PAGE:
Sometimes, you have to accept that living in a community may mean restraining yourself a bit for the comfort of others. If they want to have separate classrooms for the kids who are driven insane by constant motion, fine. But making quiet kids work alongside noisy ones doesn’t seem fair to the quiet kids.

  8. Catch Thirty-Thr33 says:

    ricki would probably have killed me, as it seems that every single thing can and must conform to her. I am 100% restless and cannot sit still to save my life. Yet here I am in a graduate program.

    I found the perfect outlet for this very early on. In middle school, I went to the school’s master clock, and synchronized my watch to it. Then I would play a game: how much of the campus could I roam, and then make it to class, without being tardy? This was enough to get it out of my system for awhile. I continued doing this in high school, and though college clearly is a little different in attendance policies, I still worked on a variation of this, as well as avoiding classes longer than 50 minutes whenever possible!

  9. ricki,

    Sure sounds like the classroom you mentioned was poorly designed. And the movement behind the article seems to be to design classrooms more conducive to learning. So at least on a purpose level you seem to be in agreement with them.

    I don’t see any mention that the new furniture is the cause of distraction for other students. Perhaps they are just not mentioning that problem. Assuming that the student achievement really did improve I’m wondering if the new furniture actually reduced distractions. I’d guess that is one of the things they will attempt to study formally. Perhaps what they learn will change the commonly accepted meaning of distraction in that that the old furniture will be seen as a more significant distraction than students moving or fidgeting.

    Most likely any lessons learned will have some variation and I suppose given any fixed situation schools will end up using the “average” successful approach. However, as you mentioned it would be better to try to structure the environment to meet all students needs. Which I’ve always found to be a reasonable argument for school choices of all kinds. And yes, as you mentioned with your comment on screaming, it would seem prudent to avoid anything that is detrimental to a significant number of students even if that only comprises a minority of them. But at least as I read the article, I don’t see any cause for concern along those lines.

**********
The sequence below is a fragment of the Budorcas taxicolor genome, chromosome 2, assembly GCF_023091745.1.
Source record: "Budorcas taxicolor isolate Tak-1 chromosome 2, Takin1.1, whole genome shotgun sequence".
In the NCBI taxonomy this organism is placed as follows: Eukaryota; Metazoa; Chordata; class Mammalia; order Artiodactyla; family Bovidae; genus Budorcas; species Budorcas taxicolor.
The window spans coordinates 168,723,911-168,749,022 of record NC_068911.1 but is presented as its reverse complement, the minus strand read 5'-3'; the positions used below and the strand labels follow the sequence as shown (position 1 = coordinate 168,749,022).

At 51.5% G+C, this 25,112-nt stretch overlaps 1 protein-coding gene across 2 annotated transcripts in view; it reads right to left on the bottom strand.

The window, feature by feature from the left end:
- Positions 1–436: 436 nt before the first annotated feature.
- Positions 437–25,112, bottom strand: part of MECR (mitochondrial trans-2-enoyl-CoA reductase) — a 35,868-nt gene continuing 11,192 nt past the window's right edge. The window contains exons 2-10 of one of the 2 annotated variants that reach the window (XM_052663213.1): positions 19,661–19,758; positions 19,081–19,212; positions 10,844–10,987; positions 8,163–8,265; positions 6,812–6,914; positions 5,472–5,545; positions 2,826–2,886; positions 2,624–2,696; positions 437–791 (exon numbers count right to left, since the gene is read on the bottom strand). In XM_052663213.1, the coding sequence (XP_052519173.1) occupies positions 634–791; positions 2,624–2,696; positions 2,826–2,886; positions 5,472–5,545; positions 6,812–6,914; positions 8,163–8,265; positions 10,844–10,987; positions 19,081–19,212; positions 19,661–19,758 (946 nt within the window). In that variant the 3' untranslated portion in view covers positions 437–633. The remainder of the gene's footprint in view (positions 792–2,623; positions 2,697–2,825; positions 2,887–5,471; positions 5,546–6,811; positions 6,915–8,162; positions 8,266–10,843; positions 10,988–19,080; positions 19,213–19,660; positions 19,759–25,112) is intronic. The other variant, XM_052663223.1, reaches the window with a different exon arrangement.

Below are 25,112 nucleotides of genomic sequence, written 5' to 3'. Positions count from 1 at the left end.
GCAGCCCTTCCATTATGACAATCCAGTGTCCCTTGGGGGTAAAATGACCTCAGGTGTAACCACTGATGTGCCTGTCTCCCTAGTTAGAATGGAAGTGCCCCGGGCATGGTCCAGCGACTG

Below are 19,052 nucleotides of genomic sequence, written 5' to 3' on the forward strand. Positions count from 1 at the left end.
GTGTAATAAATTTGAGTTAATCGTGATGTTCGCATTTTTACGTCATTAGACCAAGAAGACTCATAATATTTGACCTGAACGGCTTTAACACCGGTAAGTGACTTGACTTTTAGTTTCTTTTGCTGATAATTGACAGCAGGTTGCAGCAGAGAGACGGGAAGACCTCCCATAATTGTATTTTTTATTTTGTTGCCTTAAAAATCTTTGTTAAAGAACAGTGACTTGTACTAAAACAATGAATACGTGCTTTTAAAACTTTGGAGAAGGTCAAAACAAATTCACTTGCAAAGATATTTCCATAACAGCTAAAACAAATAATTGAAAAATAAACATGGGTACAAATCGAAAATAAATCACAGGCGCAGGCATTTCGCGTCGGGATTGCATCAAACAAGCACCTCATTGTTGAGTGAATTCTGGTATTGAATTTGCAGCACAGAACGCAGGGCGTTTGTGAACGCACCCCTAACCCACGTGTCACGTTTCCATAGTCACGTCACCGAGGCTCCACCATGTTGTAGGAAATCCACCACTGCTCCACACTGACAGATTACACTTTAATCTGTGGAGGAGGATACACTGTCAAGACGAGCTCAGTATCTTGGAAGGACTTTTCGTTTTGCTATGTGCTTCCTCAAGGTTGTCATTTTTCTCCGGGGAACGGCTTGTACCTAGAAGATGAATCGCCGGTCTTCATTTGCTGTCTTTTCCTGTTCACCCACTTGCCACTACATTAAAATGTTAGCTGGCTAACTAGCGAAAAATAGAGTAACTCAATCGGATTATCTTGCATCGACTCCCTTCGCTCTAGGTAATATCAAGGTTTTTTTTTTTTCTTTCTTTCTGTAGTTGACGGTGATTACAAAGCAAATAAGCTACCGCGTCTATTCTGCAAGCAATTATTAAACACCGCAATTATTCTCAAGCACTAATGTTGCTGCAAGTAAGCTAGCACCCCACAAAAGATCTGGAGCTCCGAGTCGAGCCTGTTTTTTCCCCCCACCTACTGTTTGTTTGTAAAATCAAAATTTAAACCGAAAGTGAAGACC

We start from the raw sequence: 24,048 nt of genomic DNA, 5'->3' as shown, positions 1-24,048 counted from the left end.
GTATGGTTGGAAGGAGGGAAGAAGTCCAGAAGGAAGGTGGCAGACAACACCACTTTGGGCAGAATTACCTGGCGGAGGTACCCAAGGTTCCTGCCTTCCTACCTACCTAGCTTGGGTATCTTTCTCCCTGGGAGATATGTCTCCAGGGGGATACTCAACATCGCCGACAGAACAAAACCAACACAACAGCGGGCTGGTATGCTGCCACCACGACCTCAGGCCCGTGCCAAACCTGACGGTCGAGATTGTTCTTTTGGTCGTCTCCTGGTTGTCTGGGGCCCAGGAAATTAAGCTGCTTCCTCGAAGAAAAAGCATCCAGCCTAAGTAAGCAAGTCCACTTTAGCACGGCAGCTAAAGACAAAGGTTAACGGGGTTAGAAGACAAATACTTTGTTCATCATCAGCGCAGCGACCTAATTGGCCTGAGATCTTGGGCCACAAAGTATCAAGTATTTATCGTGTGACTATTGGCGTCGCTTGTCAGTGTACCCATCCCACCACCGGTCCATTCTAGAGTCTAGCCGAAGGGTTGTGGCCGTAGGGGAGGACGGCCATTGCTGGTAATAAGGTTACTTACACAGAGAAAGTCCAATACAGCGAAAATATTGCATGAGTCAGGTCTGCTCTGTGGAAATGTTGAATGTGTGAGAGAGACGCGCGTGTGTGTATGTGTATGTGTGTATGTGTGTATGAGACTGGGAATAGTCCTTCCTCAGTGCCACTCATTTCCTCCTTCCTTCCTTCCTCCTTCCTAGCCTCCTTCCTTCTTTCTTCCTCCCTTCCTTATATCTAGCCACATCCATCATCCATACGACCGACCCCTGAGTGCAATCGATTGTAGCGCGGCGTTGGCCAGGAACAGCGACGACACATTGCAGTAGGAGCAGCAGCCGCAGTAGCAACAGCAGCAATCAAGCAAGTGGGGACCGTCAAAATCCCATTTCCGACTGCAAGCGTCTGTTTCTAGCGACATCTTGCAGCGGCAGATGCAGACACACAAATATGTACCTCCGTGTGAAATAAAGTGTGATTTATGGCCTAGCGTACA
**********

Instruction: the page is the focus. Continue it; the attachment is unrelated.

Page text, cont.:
10. My husband teaches. His instructors said to bring a bag of toys, like those plastic insects given away at children’s parties to keep people busy (fidgeting) as he lectured and took questions. However, he teaches motorcycle classes and these are adults that they were recommending it for.

  11. I just in a classroom today that is experimenting with stability balls. The kids loved it. They were all on task, all engaged, and all having a “ball.”

  12. I confess I’m a leg jiggler. It keeps me thin.

  13. i recall reading about some companies that have employees sitting at desks attached to a treadmill, so the person burns calories all day by walking while they work.

  14. *gasps in horrified disbelief and chucks an eraser at Lori* 😛

  15. While there are limits to how much you can modify a classroom to make it better for one student before it becomes worse for another some changes can be better for everyone. I would love to see some research on the benefits of these modifications. Does anyone know where I can find some? I often let my students choose to stand or sit because I have found my elementary boys do better standing up. I am really curious about these balls though…I might have to try one myself.

  16. The leg jigglers will win.

    Classrooms have seldom been great places for serious intellectual engagement, and rarely is that even the goal any more.